2.4: Why words matter
In a nutshell
The following presents what you essentially need to know about this topic.
In a nutshell - Text version
- Words are the basic building blocks of arguments.
- The selection and arrangement of words in arguments influences interpretation and the production of meaning.
- Processes of critical thinking are usually represented in natural languages like English or Chinese.
- Effective critical thinking always requires close attention to how natural language is structured, and the purposes for which it is used.
- Arguments in natural language have both formal (‘relational) and ‘rhetorical’ (persuasive) aspects.
- Different views on the nature of language variously contest whether natural language either represents or constructs reality; whether linguistic structures are universal or specific to cultural context; and whether meanings are fixed or unstable and ambiguous.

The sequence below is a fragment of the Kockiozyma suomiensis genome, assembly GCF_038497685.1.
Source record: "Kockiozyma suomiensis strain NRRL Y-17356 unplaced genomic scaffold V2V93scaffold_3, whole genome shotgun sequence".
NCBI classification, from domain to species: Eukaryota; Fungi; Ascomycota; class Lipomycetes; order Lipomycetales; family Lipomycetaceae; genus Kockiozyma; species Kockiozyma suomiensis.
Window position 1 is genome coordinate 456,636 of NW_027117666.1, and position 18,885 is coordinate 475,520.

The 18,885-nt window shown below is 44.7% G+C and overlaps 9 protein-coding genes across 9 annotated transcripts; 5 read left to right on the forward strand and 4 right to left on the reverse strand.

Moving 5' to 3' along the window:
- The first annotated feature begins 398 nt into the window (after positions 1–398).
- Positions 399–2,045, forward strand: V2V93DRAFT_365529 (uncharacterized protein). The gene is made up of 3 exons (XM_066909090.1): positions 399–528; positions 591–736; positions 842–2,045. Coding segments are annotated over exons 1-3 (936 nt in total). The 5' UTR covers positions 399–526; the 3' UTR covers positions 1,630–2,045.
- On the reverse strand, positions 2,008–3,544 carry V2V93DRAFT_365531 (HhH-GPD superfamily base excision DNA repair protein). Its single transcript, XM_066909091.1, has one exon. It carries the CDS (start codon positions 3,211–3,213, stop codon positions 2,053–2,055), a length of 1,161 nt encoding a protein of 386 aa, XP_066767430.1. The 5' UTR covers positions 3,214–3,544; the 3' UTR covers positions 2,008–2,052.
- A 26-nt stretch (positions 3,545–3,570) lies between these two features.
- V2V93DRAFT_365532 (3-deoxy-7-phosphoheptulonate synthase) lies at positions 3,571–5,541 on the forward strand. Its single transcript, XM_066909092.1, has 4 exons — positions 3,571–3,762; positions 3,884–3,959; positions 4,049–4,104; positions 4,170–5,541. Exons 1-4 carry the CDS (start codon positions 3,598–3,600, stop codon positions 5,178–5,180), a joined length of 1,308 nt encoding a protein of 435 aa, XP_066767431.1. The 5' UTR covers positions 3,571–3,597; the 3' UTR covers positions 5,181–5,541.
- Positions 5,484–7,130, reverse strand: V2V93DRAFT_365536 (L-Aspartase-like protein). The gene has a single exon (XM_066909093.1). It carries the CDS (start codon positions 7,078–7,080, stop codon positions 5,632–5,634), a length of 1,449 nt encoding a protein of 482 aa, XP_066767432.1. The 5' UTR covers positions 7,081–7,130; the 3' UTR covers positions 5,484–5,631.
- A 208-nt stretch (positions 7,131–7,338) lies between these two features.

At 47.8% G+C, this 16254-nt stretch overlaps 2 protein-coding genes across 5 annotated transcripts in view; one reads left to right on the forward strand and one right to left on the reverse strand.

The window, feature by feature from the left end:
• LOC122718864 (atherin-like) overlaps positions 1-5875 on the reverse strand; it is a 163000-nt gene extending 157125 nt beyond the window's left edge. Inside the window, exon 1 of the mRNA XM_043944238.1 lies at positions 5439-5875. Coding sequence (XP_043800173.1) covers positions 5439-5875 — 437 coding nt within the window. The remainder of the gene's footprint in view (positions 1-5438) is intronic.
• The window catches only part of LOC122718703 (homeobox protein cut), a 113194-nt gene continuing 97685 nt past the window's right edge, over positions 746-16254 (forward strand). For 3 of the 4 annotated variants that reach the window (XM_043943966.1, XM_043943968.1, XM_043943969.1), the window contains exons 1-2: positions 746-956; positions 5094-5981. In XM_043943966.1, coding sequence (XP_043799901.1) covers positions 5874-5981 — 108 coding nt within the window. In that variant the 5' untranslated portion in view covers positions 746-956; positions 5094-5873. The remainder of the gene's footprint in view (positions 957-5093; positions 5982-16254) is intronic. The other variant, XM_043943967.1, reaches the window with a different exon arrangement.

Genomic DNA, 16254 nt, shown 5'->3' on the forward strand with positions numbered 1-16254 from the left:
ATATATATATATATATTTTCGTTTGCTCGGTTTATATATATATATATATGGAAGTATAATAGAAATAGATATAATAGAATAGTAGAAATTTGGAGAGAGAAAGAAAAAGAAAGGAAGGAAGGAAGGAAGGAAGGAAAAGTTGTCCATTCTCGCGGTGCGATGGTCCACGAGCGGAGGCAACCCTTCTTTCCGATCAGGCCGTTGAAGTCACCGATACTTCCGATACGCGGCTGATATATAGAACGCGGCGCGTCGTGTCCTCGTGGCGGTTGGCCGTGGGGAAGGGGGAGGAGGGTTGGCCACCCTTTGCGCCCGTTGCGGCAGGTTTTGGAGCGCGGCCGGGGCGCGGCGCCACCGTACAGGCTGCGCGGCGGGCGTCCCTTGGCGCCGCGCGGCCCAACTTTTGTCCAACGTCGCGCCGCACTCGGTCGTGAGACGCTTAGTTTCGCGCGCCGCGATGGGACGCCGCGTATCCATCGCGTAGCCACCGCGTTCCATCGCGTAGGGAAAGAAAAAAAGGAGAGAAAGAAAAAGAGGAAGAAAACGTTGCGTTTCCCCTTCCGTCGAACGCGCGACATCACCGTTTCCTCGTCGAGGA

- Denotation is the primary meaning of a word; connotations are the associated meanings of a word.
- A paradigm is a group of similar words belonging to the same category of things;
a syntagm is a particular combination of individual words chosen from various categories.
- Both paradigms and syntagms constitute the basis of sentence structure, and help determine the meanings which we make when using natural language.
- If you want more information about this topic, refer to ‘The complete’ version below.
The complete version
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